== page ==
A short explosive eruption took place at Sheveluch volcano, Kamchatka, Russia at 01:30 UTC on October 6, 2019. The Aviation Color Code was briefly raised from Orange to Red.
The eruption ejected a small amount of volcanic ash up to 11.5 km (38 000 feet) above sea level. Ash cloud drifted to the northeast of the volcano and was located about 430 km (267 miles) NE at 03:26 UTC.
Ash explosions up to 10 – 15 km (32 800 – 49 200 feet) a.s.l. could occur at any time. Ongoing activity at the volcano could affect international and low-flying aircraft, KVERT said.
Eruptions such as this are nothing special for Sheveluch. Most of the volcanic ash plume was obscured by the meteorological cloud. Luckily, the one just a few days ago (image below) wasn't.
Eruption at Sheveluch volcano on October 1, 2019. Credit: Yu. Demyanchuk, IVS FEB RAS, KVERT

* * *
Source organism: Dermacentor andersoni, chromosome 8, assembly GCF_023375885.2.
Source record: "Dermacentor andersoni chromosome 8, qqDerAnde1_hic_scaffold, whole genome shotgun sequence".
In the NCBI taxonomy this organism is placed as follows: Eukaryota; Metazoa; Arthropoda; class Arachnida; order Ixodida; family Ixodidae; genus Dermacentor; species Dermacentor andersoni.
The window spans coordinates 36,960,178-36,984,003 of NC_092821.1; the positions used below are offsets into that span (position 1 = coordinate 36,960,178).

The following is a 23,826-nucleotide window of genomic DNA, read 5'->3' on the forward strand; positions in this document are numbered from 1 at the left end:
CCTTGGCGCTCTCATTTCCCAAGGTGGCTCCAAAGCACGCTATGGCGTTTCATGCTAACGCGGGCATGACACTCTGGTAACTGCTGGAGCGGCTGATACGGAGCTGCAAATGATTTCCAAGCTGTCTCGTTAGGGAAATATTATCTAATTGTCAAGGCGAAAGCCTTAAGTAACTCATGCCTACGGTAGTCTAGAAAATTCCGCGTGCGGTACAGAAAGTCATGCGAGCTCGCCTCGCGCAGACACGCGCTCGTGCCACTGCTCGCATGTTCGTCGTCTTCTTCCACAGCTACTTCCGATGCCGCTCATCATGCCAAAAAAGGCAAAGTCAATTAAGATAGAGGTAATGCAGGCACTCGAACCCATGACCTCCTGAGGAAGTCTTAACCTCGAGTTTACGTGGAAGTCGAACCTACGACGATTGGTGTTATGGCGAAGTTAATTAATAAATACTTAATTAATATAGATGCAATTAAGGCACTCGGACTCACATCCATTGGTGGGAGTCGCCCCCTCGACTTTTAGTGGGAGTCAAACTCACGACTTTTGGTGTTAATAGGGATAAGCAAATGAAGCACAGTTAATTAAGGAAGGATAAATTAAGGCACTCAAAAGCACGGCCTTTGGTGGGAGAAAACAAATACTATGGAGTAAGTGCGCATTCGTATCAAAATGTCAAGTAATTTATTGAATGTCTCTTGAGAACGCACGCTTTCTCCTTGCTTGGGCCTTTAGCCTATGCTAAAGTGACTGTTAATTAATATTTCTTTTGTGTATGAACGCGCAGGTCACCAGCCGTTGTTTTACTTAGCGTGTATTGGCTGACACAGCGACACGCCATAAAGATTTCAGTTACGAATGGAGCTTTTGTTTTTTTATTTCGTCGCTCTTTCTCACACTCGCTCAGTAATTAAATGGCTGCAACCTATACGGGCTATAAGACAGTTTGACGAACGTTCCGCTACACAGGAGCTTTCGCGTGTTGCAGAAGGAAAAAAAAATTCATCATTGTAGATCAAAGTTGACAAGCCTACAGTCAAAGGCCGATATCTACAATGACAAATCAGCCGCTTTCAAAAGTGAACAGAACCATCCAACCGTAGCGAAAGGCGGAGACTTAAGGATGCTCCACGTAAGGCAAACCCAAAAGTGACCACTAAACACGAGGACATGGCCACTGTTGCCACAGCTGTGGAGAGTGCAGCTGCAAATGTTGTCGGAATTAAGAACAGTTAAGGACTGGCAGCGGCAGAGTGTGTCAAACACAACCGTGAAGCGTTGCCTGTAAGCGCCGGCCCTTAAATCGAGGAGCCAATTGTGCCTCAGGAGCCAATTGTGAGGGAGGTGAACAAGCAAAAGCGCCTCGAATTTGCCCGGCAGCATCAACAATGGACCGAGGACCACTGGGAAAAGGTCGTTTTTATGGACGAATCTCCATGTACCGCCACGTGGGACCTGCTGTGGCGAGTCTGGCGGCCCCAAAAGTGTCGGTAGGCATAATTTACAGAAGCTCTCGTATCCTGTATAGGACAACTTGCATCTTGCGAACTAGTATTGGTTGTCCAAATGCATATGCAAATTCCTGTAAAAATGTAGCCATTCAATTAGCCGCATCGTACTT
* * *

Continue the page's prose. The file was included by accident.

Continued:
The last notable eruption at Sheveluch took place at 23:40 UTC on October 1, 2019. The explosion produced ash plume that reached an altitude of 10 km (34 000 feet) above sea level and a pyroclastic flow that spread to the west from the active dome.
A strong eruption also took place on August 29, 2019.
The high, isolated massif of Sheveluch volcano (also spelled Shiveluch) rises above the lowlands NNE of the Kliuchevskaya volcano group. The 1 300 km3 (311.9 mi3) volcano is one of Kamchatka's largest and most active volcanic structures. The summit of roughly 65 000-year-old Stary Shiveluch is truncated by a broad 9-km-wide (5.6 miles) late-Pleistocene caldera breached to the south. Many lava domes dot its outer flanks.
The Molodoy Shiveluch lava-dome complex was constructed during the Holocene within the large horseshoe-shaped caldera; Holocene lava dome extrusion also took place on the flanks of Stary Shiveluch. At least 60 large eruptions have occurred during the Holocene, making it the most vigorous andesitic volcano of the Kuril-Kamchatka arc. Widespread tephra layers from these eruptions have provided valuable time markers for dating volcanic events in Kamchatka. Frequent collapses of dome complexes, most recently in 1964, have produced debris avalanches whose deposits cover much of the floor of the breached caldera. (GVP)
Featured image credit: JMA/Himawari-8, EUMETSAT, CIRA
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